Another type of probation applies to drivers who have achieved six or more months of control, “but due to contributing factors there is a slight possibility of another seizure.” The driver is required to report, in writing, on a regular basis to the department on the status of his/her disorder. The decision to place a driver on this type of medical probation is based on the same factors as above. No probation is needed for drivers who have achieved six or more months of control and there are no coexisting medication conditions that would aggravate the driver's seizures or impair the driver's ability to safely operate a motor vehicle. See http:// dmv.ca.gov/dl/driversafety/lapes.htm.

Commercial Driving

California has adopted the federal Department of Transportation's medical standards for licensing individuals to drive commercial vehicles and standards established by the federal Commercial Motor Vehicle Safety Act of 1986 (P.L. 99-570) [CAL. VEH. CODE §15250 (2010)]. The licensee must have a medical certificate approved by the department, the federal Department of Transportation, or the Federal Aviation Administration, that has been issued within two years of the date of the operation of that vehicle and a copy of the medical examination report must be on file with the department [CAL. VEH. CODE § 12804.9(a)(2)(2010)].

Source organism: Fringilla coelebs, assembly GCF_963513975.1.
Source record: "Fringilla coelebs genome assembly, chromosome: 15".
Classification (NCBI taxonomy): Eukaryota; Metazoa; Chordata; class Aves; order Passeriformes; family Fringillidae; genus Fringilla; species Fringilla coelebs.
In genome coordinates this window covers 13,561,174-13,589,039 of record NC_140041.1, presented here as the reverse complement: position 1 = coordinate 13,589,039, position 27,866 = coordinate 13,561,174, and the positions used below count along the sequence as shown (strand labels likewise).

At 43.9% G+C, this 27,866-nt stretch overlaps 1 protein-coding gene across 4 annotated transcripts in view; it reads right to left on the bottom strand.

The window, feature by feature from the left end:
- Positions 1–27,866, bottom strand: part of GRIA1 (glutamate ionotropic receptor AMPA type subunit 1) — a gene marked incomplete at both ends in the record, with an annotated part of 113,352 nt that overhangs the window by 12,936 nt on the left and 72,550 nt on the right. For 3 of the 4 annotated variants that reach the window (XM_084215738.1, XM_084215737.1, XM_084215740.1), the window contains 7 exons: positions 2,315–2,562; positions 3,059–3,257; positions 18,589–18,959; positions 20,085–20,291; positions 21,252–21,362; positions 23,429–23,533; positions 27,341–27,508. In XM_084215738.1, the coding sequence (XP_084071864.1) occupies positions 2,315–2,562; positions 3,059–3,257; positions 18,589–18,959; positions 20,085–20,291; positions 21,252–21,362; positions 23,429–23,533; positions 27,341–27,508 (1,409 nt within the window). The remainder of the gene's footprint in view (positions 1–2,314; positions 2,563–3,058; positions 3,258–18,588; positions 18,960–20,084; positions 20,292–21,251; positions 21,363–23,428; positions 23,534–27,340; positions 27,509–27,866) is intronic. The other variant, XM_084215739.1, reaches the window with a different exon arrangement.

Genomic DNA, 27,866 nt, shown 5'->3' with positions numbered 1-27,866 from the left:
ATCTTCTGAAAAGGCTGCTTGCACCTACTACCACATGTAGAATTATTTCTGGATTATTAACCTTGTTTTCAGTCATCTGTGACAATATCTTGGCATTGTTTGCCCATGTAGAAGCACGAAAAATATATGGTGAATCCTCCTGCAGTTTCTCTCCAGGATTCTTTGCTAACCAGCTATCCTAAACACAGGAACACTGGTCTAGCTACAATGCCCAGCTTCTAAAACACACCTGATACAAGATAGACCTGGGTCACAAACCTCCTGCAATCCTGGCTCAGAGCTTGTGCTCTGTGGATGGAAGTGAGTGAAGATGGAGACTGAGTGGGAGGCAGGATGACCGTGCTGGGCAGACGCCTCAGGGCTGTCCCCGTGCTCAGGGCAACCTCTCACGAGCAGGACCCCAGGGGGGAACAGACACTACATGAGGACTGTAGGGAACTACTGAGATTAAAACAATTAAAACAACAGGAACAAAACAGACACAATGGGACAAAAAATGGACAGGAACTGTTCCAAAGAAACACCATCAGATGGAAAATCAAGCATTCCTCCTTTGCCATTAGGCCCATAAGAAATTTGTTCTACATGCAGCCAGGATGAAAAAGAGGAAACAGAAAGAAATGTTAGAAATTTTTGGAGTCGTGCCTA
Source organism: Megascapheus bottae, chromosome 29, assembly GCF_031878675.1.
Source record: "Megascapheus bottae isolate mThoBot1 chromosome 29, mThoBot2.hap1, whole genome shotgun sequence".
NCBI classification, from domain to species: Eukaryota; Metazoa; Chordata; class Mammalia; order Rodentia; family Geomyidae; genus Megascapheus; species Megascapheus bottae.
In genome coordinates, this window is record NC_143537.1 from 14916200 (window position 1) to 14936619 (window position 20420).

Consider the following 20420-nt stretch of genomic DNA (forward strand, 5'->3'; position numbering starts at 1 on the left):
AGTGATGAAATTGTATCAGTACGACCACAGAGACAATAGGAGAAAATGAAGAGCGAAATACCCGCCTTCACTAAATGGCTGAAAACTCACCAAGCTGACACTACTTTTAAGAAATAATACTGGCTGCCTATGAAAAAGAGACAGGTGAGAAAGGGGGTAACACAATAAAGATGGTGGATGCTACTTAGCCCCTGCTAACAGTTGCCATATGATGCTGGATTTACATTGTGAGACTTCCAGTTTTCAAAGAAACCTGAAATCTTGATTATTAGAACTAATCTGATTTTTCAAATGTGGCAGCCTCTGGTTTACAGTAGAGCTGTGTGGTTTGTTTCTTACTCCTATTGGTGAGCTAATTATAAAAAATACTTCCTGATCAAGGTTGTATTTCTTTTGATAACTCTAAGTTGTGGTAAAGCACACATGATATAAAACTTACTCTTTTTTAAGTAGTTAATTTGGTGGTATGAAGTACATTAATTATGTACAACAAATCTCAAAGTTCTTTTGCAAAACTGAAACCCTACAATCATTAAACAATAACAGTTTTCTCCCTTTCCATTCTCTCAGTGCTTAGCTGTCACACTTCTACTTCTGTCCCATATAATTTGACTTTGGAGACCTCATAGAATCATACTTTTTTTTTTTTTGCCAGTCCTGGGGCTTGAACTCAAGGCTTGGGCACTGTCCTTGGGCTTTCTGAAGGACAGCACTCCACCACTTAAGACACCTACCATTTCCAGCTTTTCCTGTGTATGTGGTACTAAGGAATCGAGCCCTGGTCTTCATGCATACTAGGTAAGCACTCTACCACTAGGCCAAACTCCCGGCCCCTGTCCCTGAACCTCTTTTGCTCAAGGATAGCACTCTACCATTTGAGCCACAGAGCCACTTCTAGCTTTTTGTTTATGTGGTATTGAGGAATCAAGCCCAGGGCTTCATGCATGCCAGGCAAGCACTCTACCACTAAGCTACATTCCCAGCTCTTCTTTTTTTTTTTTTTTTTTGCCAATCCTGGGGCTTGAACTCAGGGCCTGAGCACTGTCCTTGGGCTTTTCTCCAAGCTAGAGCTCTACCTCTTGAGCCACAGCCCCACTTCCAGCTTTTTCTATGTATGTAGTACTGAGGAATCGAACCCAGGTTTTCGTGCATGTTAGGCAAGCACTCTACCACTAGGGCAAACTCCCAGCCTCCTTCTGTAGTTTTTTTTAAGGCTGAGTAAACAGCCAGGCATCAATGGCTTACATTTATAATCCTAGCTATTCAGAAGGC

California Identification Card

Any person may obtain an identification card from the Department of Motor Vehicles [CAL. VEH. CODE §13000 (2010)]. A person at least 62 years of age may obtain a senior citizen identification card. An individual who requests that his or her driver's license be cancelled because of a physical or mental condition or whose driver license is revoked due to a medical condition may receive an identification card free of charge [CAL. VEH. CODE § 13002(c) (2010)].

California Reporting

Every physician and surgeon must immediately report to the local health officer individuals 14 years of age and older whom they have diagnosed as having "a disorder characterized by lapses of consciousness." [CAL. HEALTH & SAFETY CODE §103900(a) (2010)]. A physician or surgeon may report a patient's condition even if it may not be required under the state department's definition of disorders characterized by lapses of consciousness if the report is made because the physician reasonably and in good faith believes the reporting of a patient will serve the public interest. [CAL. HEALTH & SAFETY CODE §103900(a) (2010)]. A physician and surgeon who reports a patient diagnosed as a case of a disorder characterized by lapses of consciousness pursuant to this section shall not be civilly or criminally liable to any patient for making any report required or authorized by this section. [CAL. HEALTH & SAFETY CODE §103900(f) (2010)].

© 2014 Epilepsy Foundation. All rights reserved. This summary was developed for informational purposes by the Epilepsy Foundation and reflects a review of data available as of August 2014. Information is subject to change. This summary is not a substitute for legal advice. For further information, please consult your state Department of Motor Vehicles.

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The mission of the Epilepsy Foundation is to lead the fight to overcome the challenges of living with epilepsy and to accelerate therapies to stop seizures, find cures, and save lives.